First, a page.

After more than ten years of tense negotiations and mutual accusations, a deal was finally struck this morning between the Islamic Republic of Iran and six major world powers (Permanent UN Security Council members plus Germany). Besides the nuclear issue, the agreement brings to an end the international sanctions regime on Iran that can have profound economic effects on the world economy.
The price of oil has immediately tumbled after the announcement of the deal, but the matter will continue to shape the energy market for years to come. In the past, Iran coordinated oil prices with other producers as part of the Organization of the Petroleum Exporting Countries (OPEC) cartel.
However, the Islamic Republic is now locked in a mortal struggle with Saudi Arabia, supporting opposite warring factions in Syria, Yemen, Iraq and other regions. It is unlikely that that the two major producers will be able, or even wish, to cooperate at all. Moreover, Iran is in desperate need of cash to fund its military commitments and revive its economy and therefore unlikely to limit supply to raise prices.
Plus500 Reaffirms its Commitment to Social ResponsibilityGo to article >>
With 10% of the world’s proven oil reserves and 15% of its gas reserves, Iran is a major energy powerhouse. Under sanctions it was not able to use Western technology to develop its oil and gas fields to their maximum capacity. This is all about to change now, with oil companies already lining up in Tehran to get a piece of the action. Besides Saudi Arabia, other energy dependent countries such as Russia and Venezuela are expected to suffer from low prices for possibly years to come.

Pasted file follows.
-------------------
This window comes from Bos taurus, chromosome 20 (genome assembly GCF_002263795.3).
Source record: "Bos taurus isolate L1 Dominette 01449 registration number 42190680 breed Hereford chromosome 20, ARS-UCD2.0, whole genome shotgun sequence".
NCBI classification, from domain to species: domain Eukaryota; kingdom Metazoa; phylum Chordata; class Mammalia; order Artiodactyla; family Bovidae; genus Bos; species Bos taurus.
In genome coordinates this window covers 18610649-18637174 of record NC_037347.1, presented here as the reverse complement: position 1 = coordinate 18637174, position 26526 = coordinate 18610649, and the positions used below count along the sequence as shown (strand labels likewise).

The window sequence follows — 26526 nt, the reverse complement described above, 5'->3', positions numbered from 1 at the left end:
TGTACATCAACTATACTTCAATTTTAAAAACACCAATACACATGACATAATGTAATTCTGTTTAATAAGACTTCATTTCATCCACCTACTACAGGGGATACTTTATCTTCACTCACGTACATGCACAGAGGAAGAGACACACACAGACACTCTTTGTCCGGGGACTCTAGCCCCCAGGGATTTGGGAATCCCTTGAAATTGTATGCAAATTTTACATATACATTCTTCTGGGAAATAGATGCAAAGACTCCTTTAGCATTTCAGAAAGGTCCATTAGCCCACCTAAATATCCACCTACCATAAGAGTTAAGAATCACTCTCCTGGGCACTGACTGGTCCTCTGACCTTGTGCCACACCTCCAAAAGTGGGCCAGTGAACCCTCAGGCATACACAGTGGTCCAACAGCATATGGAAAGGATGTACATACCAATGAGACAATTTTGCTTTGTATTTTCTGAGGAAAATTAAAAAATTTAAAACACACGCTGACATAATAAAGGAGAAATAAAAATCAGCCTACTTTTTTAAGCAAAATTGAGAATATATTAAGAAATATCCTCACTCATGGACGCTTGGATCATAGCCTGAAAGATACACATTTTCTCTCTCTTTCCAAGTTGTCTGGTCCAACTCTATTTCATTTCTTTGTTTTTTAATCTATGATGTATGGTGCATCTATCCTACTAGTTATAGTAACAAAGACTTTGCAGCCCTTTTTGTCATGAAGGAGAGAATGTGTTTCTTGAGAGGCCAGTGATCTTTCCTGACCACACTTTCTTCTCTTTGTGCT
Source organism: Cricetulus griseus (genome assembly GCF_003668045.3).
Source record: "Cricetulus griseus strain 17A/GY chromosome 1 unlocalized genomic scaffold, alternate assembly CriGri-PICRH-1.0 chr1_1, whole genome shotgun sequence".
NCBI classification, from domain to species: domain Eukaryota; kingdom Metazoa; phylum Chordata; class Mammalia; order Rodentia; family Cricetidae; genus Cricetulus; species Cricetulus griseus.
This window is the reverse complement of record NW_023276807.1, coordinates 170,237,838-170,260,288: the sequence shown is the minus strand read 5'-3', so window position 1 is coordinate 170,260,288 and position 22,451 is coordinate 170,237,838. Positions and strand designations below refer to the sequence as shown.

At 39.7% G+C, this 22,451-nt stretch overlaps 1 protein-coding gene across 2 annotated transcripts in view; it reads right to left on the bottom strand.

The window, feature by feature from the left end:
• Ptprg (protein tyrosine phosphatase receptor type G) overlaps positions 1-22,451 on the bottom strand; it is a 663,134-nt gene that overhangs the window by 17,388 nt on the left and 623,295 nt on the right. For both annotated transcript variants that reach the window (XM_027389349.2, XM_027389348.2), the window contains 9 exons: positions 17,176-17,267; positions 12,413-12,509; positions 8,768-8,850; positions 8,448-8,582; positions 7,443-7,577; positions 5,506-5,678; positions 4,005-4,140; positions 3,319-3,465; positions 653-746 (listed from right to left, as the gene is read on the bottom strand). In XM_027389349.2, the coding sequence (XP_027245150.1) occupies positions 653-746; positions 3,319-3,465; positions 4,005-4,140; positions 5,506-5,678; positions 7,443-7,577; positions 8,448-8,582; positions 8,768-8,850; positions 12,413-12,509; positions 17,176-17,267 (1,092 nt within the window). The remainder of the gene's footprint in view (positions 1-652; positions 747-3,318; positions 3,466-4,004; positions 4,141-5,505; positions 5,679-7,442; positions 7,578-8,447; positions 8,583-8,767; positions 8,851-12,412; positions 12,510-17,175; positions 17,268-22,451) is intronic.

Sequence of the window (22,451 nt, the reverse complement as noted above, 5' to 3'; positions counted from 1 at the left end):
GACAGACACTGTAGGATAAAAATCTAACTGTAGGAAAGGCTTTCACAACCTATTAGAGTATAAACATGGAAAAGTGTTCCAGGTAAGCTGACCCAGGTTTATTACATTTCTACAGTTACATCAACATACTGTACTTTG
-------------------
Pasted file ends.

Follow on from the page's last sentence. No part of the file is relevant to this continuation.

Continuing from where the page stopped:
The main benefactors will be large manufactures and energy consuming nations, so the Chinese economy should get the highest boost from sustained, low oil prices. In the U.S. the effects on the general economy should also be very positive, though not for the booming shale gas fracking industry that might not be able to compete under such conditions.
As for the financial trading industry, we might soon see Iran start to integrate into the international business community, making it easier to receive clients and deposits from the country. However, as Iran is still on the American OFAC list of countries prohibiting business, it might take more time to get officially fully legalized.